Pagination offers limited engagement to the user so that they can find a particular item immediately. On the other hand, lazy loading provides more interaction to the user, and they tend to spend more time on their first visit.
However, users will have more difficulty in finding a particular item so it can adversely affect the purchase frequency in e-commerce.
A website using pagination loads faster because there is limited content to be loaded on the page whereas continuous scrolling takes a lot of browser’s memory and can hurt overall performance.
When you use infinite scrolling as your method of exploring content, it may make the user stay longer on your web page, and so increase engagement. However, the user won’t be clicking much due to all the glittering content you occupy them with.
Pagination, in contrast, gives the user less time to surf the data and more time decision-making thus clicking the desired information.
As a result, you get a good conversion.
On paper, Lazy Loading yields higher impressions and conversions for advertising. However, in live environments, it’s not always the case. When it comes to implementation, it involves a lot of advanced development work while in pagination, a publisher without in-depth knowledge of web development can implement the tags on a page.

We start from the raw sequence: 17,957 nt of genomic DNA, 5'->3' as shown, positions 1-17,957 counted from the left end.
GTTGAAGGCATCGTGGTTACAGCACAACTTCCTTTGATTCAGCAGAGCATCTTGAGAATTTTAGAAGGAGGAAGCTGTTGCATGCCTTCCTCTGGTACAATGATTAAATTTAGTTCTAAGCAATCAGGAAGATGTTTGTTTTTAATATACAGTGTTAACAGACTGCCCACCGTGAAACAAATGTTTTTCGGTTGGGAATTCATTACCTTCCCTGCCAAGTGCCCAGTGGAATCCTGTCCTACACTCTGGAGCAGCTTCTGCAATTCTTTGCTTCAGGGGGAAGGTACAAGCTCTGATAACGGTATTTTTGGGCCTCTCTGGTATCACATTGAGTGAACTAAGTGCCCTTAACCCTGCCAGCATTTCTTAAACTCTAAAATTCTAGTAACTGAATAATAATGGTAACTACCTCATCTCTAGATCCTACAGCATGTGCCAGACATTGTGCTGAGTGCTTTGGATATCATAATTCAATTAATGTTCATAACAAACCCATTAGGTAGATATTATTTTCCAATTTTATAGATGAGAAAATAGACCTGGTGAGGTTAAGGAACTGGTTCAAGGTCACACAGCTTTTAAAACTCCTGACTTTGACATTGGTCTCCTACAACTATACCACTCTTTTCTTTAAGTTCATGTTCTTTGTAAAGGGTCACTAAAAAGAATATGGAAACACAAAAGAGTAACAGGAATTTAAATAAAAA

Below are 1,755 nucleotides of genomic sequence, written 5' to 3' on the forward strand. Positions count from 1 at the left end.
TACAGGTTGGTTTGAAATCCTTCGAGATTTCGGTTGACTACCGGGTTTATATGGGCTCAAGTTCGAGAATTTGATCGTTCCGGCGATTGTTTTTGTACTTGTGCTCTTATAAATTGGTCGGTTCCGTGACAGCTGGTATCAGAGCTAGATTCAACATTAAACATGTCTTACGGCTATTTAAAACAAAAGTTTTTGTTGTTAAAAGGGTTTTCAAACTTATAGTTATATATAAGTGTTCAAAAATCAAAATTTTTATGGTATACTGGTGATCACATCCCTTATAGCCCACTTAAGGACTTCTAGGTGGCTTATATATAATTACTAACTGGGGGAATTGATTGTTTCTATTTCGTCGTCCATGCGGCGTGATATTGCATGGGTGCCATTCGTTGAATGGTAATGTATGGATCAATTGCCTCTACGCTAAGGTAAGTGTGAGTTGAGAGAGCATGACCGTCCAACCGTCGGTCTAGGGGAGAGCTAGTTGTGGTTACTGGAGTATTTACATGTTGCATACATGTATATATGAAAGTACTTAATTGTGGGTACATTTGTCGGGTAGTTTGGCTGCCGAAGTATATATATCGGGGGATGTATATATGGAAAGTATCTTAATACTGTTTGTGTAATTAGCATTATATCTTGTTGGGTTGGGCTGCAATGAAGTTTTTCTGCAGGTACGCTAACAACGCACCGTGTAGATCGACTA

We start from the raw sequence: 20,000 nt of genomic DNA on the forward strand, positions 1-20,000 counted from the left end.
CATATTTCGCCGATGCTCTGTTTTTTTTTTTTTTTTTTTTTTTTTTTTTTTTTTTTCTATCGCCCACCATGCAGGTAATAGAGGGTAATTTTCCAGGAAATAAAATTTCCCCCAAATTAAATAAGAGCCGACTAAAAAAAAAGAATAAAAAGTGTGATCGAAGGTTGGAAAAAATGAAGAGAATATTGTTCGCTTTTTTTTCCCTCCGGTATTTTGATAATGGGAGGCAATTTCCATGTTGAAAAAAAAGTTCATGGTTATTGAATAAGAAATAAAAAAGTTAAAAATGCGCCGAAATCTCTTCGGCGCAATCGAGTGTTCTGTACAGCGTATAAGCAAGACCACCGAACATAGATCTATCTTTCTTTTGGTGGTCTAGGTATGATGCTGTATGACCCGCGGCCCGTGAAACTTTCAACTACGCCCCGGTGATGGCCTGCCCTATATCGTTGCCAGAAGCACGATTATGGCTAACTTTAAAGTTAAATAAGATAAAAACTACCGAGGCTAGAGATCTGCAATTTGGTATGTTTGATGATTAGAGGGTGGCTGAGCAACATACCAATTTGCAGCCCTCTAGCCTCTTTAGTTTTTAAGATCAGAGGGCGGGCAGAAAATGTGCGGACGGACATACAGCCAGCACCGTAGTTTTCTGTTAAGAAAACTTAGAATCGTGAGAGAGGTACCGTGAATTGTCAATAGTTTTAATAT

In most cases, the tedious work involved in implementing Lazy Loading generates less revenue than pagination.
Furthermore, if a publisher intends to use Prebid (header bidding) on the website, then it has compatibility issues with the Lazy Loading. Most of the prebid wrappers in the market are not fully compatible with the Lazy Loading.
On the other hand, the implementation of any advanced wrapper is quite easy on websites that use pagination.
Revenue optimization is a critical consideration for publishers when deciding between infinite scroll and pagination. Here are some ways to optimize revenue with each option: